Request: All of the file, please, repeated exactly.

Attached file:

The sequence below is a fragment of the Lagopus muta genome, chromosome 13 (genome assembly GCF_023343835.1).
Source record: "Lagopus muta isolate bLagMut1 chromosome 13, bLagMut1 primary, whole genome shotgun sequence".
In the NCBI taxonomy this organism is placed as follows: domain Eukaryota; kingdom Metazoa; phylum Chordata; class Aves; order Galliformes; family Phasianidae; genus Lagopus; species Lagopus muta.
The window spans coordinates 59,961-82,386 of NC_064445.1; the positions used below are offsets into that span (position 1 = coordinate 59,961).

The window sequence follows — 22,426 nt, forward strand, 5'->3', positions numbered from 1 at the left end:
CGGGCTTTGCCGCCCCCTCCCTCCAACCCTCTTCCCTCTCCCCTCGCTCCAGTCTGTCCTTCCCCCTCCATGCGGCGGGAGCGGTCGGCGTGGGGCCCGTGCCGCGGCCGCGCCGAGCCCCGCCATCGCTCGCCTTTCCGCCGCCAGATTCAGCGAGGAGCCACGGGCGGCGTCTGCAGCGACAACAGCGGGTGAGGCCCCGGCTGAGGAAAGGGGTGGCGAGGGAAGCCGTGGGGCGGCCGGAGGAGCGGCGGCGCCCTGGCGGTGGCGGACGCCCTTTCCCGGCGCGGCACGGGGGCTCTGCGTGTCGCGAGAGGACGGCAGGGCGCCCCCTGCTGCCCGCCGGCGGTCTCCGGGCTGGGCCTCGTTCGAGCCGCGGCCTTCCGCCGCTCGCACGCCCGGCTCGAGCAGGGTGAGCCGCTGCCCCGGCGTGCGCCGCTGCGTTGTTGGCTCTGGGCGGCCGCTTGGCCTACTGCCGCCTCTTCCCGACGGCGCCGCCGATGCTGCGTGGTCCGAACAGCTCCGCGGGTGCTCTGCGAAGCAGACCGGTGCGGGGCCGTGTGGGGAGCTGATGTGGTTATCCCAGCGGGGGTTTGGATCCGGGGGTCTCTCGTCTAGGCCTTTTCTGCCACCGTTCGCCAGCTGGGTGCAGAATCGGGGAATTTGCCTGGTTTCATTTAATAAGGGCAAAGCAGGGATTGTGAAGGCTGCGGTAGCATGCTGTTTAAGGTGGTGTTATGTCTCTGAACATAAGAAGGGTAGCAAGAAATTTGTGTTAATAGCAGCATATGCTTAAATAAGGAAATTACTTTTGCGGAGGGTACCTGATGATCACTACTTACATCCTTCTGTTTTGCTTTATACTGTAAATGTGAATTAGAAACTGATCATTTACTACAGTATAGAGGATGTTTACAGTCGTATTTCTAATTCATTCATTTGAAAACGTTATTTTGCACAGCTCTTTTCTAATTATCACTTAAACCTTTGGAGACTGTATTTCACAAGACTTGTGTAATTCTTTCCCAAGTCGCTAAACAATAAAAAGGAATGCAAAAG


The sequence below is a fragment of the Lagopus muta genome, chromosome 13 (genome assembly GCF_023343835.1).
Source record: "Lagopus muta isolate bLagMut1 chromosome 13, bLagMut1 primary, whole genome shotgun sequence".
In the NCBI taxonomy this organism is placed as follows: domain Eukaryota; kingdom Metazoa; phylum Chordata; class Aves; order Galliformes; family Phasianidae; genus Lagopus; species Lagopus muta.
The window spans coordinates 59,961-82,386 of NC_064445.1; the positions used below are offsets into that span (position 1 = coordinate 59,961).

The window sequence follows — 22,426 nt, forward strand, 5'->3', positions numbered from 1 at the left end:
CGGGCTTTGCCGCCCCCTCCCTCCAACCCTCTTCCCTCTCCCCTCGCTCCAGTCTGTCCTTCCCCCTCCATGCGGCGGGAGCGGTCGGCGTGGGGCCCGTGCCGCGGCCGCGCCGAGCCCCGCCATCGCTCGCCTTTCCGCCGCCAGATTCAGCGAGGAGCCACGGGCGGCGTCTGCAGCGACAACAGCGGGTGAGGCCCCGGCTGAGGAAAGGGGTGGCGAGGGAAGCCGTGGGGCGGCCGGAGGAGCGGCGGCGCCCTGGCGGTGGCGGACGCCCTTTCCCGGCGCGGCACGGGGGCTCTGCGTGTCGCGAGAGGACGGCAGGGCGCCCCCTGCTGCCCGCCGGCGGTCTCCGGGCTGGGCCTCGTTCGAGCCGCGGCCTTCCGCCGCTCGCACGCCCGGCTCGAGCAGGGTGAGCCGCTGCCCCGGCGTGCGCCGCTGCGTTGTTGGCTCTGGGCGGCCGCTTGGCCTACTGCCGCCTCTTCCCGACGGCGCCGCCGATGCTGCGTGGTCCGAACAGCTCCGCGGGTGCTCTGCGAAGCAGACCGGTGCGGGGCCGTGTGGGGAGCTGATGTGGTTATCCCAGCGGGGGTTTGGATCCGGGGGTCTCTCGTCTAGGCCTTTTCTGCCACCGTTCGCCAGCTGGGTGCAGAATCGGGGAATTTGCCTGGTTTCATTTAATAAGGGCAAAGCAGGGATTGTGAAGGCTGCGGTAGCATGCTGTTTAAGGTGGTGTTATGTCTCTGAACATAAGAAGGGTAGCAAGAAATTTGTGTTAATAGCAGCATATGCTTAAATAAGGAAATTACTTTTGCGGAGGGTACCTGATGATCACTACTTACATCCTTCTGTTTTGCTTTATACTGTAAATGTGAATTAGAAACTGATCATTTACTACAGTATAGAGGATGTTTACAGTCGTATTTCTAATTCATTCATTTGAAAACGTTATTTTGCACAGCTCTTTTCTAATTATCACTTAAACCTTTGGAGACTGTATTTCACAAGACTTGTGTAATTCTTTCCCAAGTCGCTAAACAATAAAAAGGAATGCAAAAG